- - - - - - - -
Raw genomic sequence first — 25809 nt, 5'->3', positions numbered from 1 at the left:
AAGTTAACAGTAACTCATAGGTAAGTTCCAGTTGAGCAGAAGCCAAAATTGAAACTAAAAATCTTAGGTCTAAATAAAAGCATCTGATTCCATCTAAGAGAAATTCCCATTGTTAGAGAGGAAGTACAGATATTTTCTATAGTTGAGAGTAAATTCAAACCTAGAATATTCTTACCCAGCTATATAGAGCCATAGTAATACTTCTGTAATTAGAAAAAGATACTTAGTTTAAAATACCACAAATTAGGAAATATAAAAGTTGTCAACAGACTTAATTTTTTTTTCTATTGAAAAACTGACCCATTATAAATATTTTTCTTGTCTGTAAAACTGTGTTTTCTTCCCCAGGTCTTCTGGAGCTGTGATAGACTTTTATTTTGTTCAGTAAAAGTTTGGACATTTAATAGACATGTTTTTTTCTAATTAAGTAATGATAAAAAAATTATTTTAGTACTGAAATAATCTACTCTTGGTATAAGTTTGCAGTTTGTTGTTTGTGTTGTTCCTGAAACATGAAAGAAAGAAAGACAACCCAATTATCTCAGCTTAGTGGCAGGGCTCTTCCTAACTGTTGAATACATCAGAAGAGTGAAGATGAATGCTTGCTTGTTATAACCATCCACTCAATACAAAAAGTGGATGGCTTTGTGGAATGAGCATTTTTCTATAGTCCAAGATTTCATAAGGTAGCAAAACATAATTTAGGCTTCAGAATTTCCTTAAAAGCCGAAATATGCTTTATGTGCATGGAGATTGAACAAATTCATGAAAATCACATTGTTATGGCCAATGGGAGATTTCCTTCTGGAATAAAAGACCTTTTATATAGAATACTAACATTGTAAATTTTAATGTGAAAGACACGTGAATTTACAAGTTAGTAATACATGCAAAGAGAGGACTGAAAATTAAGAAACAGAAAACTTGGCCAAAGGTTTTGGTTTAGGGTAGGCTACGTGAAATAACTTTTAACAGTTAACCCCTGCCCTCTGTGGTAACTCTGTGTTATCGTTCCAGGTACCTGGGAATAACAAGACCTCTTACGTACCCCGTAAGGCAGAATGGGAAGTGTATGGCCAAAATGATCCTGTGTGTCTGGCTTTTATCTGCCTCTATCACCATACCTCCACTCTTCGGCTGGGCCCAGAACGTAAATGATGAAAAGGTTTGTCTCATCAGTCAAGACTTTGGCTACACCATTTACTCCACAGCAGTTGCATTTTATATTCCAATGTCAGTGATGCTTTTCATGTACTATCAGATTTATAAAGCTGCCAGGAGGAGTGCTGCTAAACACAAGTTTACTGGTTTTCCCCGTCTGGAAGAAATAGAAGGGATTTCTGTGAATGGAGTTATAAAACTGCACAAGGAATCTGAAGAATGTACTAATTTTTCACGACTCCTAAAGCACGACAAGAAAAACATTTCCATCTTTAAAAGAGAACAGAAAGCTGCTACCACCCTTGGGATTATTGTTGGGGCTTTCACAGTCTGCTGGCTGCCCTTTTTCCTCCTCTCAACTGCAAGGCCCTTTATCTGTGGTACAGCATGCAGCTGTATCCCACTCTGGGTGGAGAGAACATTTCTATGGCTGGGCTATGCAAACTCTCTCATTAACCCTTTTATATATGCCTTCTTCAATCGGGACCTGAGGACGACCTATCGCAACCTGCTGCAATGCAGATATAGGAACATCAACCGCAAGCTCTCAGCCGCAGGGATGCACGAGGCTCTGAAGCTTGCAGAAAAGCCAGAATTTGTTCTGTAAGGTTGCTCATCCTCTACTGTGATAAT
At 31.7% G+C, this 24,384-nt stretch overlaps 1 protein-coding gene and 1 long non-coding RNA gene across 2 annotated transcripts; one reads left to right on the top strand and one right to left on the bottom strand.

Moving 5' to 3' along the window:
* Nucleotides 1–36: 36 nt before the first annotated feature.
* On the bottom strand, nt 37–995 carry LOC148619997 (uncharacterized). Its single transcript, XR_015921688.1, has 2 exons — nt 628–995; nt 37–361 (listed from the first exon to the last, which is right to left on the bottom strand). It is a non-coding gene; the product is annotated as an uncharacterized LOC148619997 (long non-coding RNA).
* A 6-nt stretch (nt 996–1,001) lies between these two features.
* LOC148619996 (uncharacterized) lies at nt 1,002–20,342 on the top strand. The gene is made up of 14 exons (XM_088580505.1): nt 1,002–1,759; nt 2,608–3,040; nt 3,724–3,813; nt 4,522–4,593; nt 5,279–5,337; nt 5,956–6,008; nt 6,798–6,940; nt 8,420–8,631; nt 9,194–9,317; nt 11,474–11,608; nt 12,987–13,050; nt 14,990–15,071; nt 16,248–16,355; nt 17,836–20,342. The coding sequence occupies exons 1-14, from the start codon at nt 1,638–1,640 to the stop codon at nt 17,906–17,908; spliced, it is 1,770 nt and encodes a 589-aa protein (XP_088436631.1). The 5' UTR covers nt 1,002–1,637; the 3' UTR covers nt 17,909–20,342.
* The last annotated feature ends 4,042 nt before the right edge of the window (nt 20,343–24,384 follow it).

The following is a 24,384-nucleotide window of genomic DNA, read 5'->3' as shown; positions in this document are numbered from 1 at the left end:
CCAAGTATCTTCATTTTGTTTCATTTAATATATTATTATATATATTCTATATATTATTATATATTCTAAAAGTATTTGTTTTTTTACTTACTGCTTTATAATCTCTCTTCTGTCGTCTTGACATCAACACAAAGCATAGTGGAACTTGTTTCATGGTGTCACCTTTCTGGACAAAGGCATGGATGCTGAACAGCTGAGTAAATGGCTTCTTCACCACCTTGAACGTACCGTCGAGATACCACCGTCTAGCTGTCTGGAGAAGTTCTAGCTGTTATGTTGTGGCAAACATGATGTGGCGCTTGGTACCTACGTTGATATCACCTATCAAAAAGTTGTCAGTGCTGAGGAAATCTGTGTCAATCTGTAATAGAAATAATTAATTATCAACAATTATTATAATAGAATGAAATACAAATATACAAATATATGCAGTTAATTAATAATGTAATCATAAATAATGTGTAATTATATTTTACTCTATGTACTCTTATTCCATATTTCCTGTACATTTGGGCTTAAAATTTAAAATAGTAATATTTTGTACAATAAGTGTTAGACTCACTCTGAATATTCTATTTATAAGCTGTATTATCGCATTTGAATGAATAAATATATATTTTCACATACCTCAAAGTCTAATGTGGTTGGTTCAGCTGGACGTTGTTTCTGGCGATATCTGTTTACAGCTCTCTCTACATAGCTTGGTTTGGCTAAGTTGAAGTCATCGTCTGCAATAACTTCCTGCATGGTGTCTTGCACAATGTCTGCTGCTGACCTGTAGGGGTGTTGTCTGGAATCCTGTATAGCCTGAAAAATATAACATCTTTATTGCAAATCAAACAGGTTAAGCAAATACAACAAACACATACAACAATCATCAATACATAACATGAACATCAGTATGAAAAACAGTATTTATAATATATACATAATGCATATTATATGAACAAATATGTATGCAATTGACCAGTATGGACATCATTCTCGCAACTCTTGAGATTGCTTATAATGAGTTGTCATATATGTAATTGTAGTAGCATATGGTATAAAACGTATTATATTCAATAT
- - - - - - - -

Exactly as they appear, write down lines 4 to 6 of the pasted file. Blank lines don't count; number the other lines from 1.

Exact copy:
Moving 5' to 3' along the window:
* Nucleotides 1–36: 36 nt before the first annotated feature.
* On the bottom strand, nt 37–995 carry LOC148619997 (uncharacterized). Its single transcript, XR_015921688.1, has 2 exons — nt 628–995; nt 37–361 (listed from the first exon to the last, which is right to left on the bottom strand). It is a non-coding gene; the product is annotated as an uncharacterized LOC148619997 (long non-coding RNA).